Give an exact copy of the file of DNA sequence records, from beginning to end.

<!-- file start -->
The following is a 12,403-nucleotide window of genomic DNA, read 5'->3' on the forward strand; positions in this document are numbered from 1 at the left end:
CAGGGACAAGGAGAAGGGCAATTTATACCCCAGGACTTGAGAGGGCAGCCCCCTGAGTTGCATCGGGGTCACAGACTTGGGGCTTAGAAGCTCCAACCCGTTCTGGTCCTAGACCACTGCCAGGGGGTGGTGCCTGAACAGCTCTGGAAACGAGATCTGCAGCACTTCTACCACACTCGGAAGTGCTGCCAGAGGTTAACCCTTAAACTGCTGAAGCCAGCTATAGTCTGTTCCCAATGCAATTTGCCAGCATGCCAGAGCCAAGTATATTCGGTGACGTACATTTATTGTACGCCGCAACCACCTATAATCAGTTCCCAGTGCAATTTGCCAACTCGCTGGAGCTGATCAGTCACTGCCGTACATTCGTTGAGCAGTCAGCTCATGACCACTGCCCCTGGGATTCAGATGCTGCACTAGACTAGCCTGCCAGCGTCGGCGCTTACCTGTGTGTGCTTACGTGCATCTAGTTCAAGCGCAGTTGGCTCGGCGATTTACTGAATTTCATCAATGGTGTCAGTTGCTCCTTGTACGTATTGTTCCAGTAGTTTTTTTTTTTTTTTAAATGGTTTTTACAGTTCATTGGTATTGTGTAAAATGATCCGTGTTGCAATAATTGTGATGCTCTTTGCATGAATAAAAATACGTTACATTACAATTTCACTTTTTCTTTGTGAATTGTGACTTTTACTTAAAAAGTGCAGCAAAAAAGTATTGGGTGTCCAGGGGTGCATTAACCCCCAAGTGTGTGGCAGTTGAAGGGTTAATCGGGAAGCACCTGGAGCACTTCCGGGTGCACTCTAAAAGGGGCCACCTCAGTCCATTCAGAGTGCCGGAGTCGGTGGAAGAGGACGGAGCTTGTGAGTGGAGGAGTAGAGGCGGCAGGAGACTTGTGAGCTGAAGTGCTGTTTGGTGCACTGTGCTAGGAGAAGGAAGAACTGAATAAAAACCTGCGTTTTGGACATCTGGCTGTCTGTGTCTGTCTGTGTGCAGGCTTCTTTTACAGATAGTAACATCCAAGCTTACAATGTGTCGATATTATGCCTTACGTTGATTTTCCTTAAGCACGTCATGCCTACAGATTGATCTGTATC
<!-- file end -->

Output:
The following is a 12,403-nucleotide window of genomic DNA, read 5'->3' on the forward strand; positions in this document are numbered from 1 at the left end:
CAGGGACAAGGAGAAGGGCAATTTATACCCCAGGACTTGAGAGGGCAGCCCCCTGAGTTGCATCGGGGTCACAGACTTGGGGCTTAGAAGCTCCAACCCGTTCTGGTCCTAGACCACTGCCAGGGGGTGGTGCCTGAACAGCTCTGGAAACGAGATCTGCAGCACTTCTACCACACTCGGAAGTGCTGCCAGAGGTTAACCCTTAAACTGCTGAAGCCAGCTATAGTCTGTTCCCAATGCAATTTGCCAGCATGCCAGAGCCAAGTATATTCGGTGACGTACATTTATTGTACGCCGCAACCACCTATAATCAGTTCCCAGTGCAATTTGCCAACTCGCTGGAGCTGATCAGTCACTGCCGTACATTCGTTGAGCAGTCAGCTCATGACCACTGCCCCTGGGATTCAGATGCTGCACTAGACTAGCCTGCCAGCGTCGGCGCTTACCTGTGTGTGCTTACGTGCATCTAGTTCAAGCGCAGTTGGCTCGGCGATTTACTGAATTTCATCAATGGTGTCAGTTGCTCCTTGTACGTATTGTTCCAGTAGTTTTTTTTTTTTTTTAAATGGTTTTTACAGTTCATTGGTATTGTGTAAAATGATCCGTGTTGCAATAATTGTGATGCTCTTTGCATGAATAAAAATACGTTACATTACAATTTCACTTTTTCTTTGTGAATTGTGACTTTTACTTAAAAAGTGCAGCAAAAAAGTATTGGGTGTCCAGGGGTGCATTAACCCCCAAGTGTGTGGCAGTTGAAGGGTTAATCGGGAAGCACCTGGAGCACTTCCGGGTGCACTCTAAAAGGGGCCACCTCAGTCCATTCAGAGTGCCGGAGTCGGTGGAAGAGGACGGAGCTTGTGAGTGGAGGAGTAGAGGCGGCAGGAGACTTGTGAGCTGAAGTGCTGTTTGGTGCACTGTGCTAGGAGAAGGAAGAACTGAATAAAAACCTGCGTTTTGGACATCTGGCTGTCTGTGTCTGTCTGTGTGCAGGCTTCTTTTACAGATAGTAACATCCAAGCTTACAATGTGTCGATATTATGCCTTACGTTGATTTTCCTTAAGCACGTCATGCCTACAGATTGATCTGTATC